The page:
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Why ‘Magic is Might’ just isn’t right

Why ‘Magic is Might’ just isn’t right

Over at Buzzfeed, Krystie Lee Yandoli has 13 notions about Harry Potter — The Boy Who Lived and the Wizarding World he inhabits — and how his story is connected to practices of social justice.

It’s a list (never give up; avoid blind allegiance; check your privilege), so it doesn’t reproduce too well in this venue, but there is this gem about why picking your buddies is at least as important as understanding what you’re up against:

There needs to be an element of assurance and reliability between people who organize together for justice. Dumbledore trusts Snape, Harry trusts Dumbledore, and everyone else trusts Harry; there’s clearly a trickle-down effect in who others have confidence in. It’s important to know who you can count on in dark times when everything seems bleak.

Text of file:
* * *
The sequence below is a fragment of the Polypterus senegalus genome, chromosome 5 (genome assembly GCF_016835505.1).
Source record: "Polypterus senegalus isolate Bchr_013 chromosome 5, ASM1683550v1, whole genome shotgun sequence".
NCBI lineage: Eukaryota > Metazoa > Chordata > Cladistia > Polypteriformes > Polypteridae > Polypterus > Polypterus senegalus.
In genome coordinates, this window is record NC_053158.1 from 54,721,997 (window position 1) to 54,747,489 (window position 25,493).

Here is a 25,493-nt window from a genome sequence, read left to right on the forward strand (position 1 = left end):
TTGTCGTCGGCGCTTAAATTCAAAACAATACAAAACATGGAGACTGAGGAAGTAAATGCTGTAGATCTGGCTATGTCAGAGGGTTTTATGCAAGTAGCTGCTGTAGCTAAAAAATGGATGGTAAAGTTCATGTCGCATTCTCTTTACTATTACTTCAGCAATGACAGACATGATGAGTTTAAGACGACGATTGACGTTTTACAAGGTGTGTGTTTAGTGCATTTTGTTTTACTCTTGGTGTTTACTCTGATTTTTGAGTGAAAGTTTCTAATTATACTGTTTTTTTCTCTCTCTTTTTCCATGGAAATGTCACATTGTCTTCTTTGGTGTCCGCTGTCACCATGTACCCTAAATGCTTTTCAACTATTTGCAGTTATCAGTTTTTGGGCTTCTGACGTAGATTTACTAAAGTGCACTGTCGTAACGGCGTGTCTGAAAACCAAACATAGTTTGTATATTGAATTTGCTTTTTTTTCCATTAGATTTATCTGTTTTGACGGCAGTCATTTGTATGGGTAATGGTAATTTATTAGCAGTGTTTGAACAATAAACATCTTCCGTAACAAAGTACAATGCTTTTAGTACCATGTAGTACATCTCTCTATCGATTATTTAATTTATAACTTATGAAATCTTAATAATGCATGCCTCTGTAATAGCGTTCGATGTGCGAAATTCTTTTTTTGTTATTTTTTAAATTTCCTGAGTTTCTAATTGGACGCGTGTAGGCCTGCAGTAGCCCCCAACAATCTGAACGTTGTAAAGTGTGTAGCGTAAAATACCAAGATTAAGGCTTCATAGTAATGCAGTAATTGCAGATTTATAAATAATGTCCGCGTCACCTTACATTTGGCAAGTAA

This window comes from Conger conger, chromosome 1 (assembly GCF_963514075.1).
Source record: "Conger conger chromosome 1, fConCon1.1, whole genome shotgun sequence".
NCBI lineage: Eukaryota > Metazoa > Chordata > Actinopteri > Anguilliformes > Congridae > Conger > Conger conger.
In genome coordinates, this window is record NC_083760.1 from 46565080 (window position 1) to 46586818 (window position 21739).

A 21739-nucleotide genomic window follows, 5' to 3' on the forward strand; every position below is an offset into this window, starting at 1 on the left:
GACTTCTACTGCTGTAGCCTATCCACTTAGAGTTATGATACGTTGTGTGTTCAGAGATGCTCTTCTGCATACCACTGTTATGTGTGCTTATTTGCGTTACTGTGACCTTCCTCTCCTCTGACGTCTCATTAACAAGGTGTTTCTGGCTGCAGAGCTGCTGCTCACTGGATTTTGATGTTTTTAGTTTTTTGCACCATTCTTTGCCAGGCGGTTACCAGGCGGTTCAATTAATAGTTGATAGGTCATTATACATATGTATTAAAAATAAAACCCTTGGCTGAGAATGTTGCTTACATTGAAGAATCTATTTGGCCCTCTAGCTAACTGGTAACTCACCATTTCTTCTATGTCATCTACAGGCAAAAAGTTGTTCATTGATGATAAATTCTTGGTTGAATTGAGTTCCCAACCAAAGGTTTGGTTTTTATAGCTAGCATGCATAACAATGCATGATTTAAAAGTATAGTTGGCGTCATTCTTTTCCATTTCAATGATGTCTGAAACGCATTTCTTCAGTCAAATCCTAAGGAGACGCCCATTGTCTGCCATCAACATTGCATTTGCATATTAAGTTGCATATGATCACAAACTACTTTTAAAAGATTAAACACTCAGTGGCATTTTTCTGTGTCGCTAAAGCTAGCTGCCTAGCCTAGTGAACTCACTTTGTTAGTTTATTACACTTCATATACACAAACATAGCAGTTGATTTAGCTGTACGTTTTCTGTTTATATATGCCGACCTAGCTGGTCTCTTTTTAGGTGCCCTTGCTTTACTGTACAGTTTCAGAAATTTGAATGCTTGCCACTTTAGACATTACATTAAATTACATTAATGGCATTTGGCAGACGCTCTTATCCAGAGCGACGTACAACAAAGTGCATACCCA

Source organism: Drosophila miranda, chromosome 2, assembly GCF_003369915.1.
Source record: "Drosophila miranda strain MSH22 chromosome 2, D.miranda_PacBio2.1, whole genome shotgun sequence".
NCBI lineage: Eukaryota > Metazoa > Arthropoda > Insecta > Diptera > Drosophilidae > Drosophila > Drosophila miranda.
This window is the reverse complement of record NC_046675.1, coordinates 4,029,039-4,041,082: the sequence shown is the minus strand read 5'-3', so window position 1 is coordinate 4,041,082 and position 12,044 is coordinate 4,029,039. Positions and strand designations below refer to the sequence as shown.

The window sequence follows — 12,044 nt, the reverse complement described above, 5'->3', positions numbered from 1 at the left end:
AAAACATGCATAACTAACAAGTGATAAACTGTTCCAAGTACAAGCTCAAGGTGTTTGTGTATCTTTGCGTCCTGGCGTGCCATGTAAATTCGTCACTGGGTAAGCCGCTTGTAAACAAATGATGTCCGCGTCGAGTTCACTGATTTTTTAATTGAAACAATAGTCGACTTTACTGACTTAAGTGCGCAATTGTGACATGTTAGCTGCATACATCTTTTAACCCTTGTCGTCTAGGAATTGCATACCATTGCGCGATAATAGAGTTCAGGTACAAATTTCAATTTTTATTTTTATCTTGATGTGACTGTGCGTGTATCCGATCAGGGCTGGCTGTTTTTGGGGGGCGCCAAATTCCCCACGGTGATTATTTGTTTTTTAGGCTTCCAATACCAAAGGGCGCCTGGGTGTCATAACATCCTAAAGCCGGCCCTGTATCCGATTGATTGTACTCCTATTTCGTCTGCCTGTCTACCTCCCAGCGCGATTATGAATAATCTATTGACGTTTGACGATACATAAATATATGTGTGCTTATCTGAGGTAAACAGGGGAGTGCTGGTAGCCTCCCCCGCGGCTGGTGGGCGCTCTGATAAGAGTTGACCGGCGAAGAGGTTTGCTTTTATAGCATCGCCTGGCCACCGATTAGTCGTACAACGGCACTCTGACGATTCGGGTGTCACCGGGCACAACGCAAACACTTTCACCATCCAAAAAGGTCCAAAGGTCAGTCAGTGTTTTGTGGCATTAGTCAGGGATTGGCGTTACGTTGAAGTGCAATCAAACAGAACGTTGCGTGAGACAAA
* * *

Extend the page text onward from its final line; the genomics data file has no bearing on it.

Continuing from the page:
Of course, any decent connection from Potter to matters of justice merits mention of Dolores Umbridge, the cloying, unredeemed, hatchet-wielding corporate toady and desirer of power we first meet in “Harry Potter and the Order of the Phoenix.” For my money, it was the adaptation of the fifth book that remains the most potent in the eight-movie franchise because it spoke most clearly to how easily power is subject to corruption and misuse.

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